Perhaps the title is misleading.
Crates are not intrinsically a lot of fun, unless you're driving your partner crazy with the sheer numbers of them that you possess. That can be fun. Hey, you buy a new tractor/hay mower/manure spreader, I buy a new crate. That's how it works. You spend $80,000. I spent $90. Not a problem.
Crates are especially not a lot of fun when they are big, heavy, metal crates.
But I am compelled to keep trying new crate arrangements in my vehicles. I've done it in my Blazer, both vans, that doGforsaken Acadia and now, in R2. It's like a compulsion. How many different ways can I fit crates into this vehicle?
This summer has brought two realities into sharp focus. One, there are a limited number of ways you can arrange big dog crates in a Chevy Equinox. Second, time is catching up with Jamie.
I can deal with the first one. I'm having a little more trouble with the second. But they are connected.
Since his retirement, Jamie has been the "ride-along" dog. He just rides along everywhere Phoenix and I go. He hangs out in the vehicle since most trial sites are so crowded these days that people really frown on un-entered dogs taking up space. There are a few exceptions but not many. Jamie doesn't care. He gets to come in the building throughout the day and do a meet-and-greet and snag cookies from old friends and make some new friends and life is good.
But this summer has been so hatefully hot, leaving him outside in the van has been out of the question, even at evening agility classes. So he has stayed home.
I used to take Jamie along whenever Phoenix and I went to area parks to train. Nix and I would train, then both dogs got to run and chase a ball while I loaded up gates and jumps. But now Jamie is deaf. It's not selective hearing. He is honestly deaf. This means he cannot be trusted off-leash anywhere away from home because he has virtually no recall unless he's looking at me.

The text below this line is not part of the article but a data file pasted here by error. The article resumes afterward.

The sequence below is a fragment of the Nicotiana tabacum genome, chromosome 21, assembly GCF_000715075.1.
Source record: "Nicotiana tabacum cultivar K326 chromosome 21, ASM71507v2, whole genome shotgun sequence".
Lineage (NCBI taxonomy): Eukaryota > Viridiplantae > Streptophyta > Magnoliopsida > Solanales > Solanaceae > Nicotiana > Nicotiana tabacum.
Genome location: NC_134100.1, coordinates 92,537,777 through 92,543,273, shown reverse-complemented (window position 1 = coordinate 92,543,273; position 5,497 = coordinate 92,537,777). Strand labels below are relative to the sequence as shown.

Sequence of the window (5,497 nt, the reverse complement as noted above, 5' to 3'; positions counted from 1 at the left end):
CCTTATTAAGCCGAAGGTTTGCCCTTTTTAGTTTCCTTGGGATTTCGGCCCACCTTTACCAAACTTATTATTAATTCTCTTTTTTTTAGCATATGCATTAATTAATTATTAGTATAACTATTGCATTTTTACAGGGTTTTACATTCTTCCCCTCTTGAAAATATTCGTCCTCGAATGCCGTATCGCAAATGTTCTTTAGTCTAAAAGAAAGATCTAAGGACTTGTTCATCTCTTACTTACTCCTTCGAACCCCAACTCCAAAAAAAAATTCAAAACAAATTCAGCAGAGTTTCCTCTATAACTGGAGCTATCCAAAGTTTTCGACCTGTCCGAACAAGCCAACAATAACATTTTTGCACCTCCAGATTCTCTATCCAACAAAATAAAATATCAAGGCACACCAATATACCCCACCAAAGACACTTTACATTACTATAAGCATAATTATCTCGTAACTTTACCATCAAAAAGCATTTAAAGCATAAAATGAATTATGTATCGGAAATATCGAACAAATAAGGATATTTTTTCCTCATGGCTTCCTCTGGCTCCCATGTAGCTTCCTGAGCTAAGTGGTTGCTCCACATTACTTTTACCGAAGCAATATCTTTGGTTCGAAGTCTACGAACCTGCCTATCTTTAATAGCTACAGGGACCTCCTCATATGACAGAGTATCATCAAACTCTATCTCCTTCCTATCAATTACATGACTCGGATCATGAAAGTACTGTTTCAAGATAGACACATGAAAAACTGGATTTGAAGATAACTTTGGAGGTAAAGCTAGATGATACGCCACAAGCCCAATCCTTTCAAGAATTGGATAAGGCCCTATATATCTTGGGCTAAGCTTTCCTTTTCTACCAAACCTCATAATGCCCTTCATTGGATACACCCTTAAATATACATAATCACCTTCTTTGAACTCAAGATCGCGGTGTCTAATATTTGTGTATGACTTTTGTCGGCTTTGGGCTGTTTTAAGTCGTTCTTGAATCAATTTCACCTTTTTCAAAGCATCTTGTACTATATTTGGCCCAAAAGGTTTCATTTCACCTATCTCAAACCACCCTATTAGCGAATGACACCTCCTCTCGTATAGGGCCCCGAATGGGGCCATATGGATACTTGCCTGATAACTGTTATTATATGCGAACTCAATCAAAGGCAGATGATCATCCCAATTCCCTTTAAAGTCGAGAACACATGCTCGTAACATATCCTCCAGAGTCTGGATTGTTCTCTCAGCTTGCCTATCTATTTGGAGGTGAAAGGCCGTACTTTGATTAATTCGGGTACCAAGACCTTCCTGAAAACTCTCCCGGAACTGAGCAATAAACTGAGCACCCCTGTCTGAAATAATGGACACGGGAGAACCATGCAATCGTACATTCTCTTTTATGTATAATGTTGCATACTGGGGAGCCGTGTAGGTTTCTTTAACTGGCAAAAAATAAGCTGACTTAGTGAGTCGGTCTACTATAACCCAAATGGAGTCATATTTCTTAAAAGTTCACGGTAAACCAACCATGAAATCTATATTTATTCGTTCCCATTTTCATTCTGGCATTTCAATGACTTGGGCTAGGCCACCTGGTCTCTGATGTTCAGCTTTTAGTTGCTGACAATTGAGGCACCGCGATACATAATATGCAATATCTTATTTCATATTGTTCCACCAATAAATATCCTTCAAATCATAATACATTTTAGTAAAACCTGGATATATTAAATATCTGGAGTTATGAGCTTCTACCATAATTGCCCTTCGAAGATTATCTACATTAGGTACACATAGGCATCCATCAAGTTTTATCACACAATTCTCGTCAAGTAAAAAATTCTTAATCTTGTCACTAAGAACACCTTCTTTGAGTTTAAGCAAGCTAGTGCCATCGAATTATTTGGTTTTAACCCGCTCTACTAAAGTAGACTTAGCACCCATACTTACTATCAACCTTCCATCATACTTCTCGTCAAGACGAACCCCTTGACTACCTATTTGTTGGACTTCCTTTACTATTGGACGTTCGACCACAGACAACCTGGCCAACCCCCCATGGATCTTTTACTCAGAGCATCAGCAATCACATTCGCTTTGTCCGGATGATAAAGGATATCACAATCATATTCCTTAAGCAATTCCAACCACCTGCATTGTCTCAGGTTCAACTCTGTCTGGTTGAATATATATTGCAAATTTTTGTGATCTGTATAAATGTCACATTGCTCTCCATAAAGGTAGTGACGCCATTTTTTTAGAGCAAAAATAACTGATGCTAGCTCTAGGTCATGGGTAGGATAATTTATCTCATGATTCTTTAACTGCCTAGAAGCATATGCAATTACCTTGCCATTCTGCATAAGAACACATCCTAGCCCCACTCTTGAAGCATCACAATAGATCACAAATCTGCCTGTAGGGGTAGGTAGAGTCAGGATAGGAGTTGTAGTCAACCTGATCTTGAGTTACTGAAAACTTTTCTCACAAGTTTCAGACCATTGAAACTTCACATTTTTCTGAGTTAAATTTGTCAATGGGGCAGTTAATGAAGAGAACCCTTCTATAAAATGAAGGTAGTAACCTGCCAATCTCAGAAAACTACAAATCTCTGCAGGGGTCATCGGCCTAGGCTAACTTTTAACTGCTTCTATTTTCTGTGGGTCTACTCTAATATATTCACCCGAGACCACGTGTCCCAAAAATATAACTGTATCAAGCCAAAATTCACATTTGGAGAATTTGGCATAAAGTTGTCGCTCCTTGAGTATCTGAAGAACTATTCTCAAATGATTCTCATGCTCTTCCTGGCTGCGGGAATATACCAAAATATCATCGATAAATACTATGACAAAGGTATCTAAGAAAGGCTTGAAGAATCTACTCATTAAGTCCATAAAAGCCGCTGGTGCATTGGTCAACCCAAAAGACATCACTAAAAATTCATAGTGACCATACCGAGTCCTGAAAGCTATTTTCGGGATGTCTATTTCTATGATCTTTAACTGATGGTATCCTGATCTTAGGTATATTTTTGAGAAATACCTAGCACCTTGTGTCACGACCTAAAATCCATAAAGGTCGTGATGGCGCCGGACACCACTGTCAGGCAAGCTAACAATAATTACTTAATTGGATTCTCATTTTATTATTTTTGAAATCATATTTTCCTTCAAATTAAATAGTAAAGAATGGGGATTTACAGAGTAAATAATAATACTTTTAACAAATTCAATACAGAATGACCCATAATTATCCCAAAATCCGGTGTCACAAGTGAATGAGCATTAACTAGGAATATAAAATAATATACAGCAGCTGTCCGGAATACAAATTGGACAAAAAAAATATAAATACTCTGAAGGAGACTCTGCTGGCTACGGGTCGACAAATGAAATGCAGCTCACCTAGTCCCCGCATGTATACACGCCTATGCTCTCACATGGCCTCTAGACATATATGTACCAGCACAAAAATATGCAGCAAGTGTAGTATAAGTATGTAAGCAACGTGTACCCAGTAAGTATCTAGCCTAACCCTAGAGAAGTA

So that meant he rode along, watched me work Phoenix, watched Phoenix run and play and have fun, then it was time to go home. Jamie took a dim view of this. He has become a screamer. No matter how carefully I cover his crate or block his view, he KNOWS his brother is out there, working, getting cookies and attention, and he's having none of it. He screams, howls, yodels and barks.
Jamie has a good set of lungs. I am pretty sure glass in homes surrounding the parks has shattered. I feel awful. I feel awful for Jamie, for Phoenix and for anyone else who has to listen to it. So Jamie stays home.
So for the last 4 months, Jamie's very big crate has been taking up room in the back of R2. I thought . . . what if I took Jamie's crate out and . . .?
. . .what if I put the back seat up, put a seat cover on it . . .
. . . and set Phoenix's crate there . . .
. . . which would open up a bunch of free space in the back (which I obviously neglected to take a picture of) for a folded up crate, lawn chair, general dog training junk, etc.
This is a 26" tall, 24" wide, 36" long General Cage crate. Jamie's crate of the same size will fit neatly in the back, with Phoenix's crate still in place, and yes, the rear hatch with close without arguing.
In some ways, this arrangement gives me more room. In some ways it doesn't. I can easily pop Jamie's crate into the back for the weekend when he gets to go with. Those just aren't as often any more. Sigh.
Phoenix's crate is snugly wedged up against the front seats so even though part of it hangs over the seat, it doesn't tip. I did have to put a rolled up blanket under the right side of the seat cover where the bench meets the back of the seats to level it out.
A third option would be taking all crates out and letting the dogs ride loose on the back seat, but I'm not a big fan of that. I know lots of folks travel with their dogs loose but I'm too much of a worrier. I would need to get safety harnesses for them and that's just asking Phoenix to chew himself free. I wouldn't put it past him. He ate a seatbelt out of Claire II. While he was crated. The dog is a goat.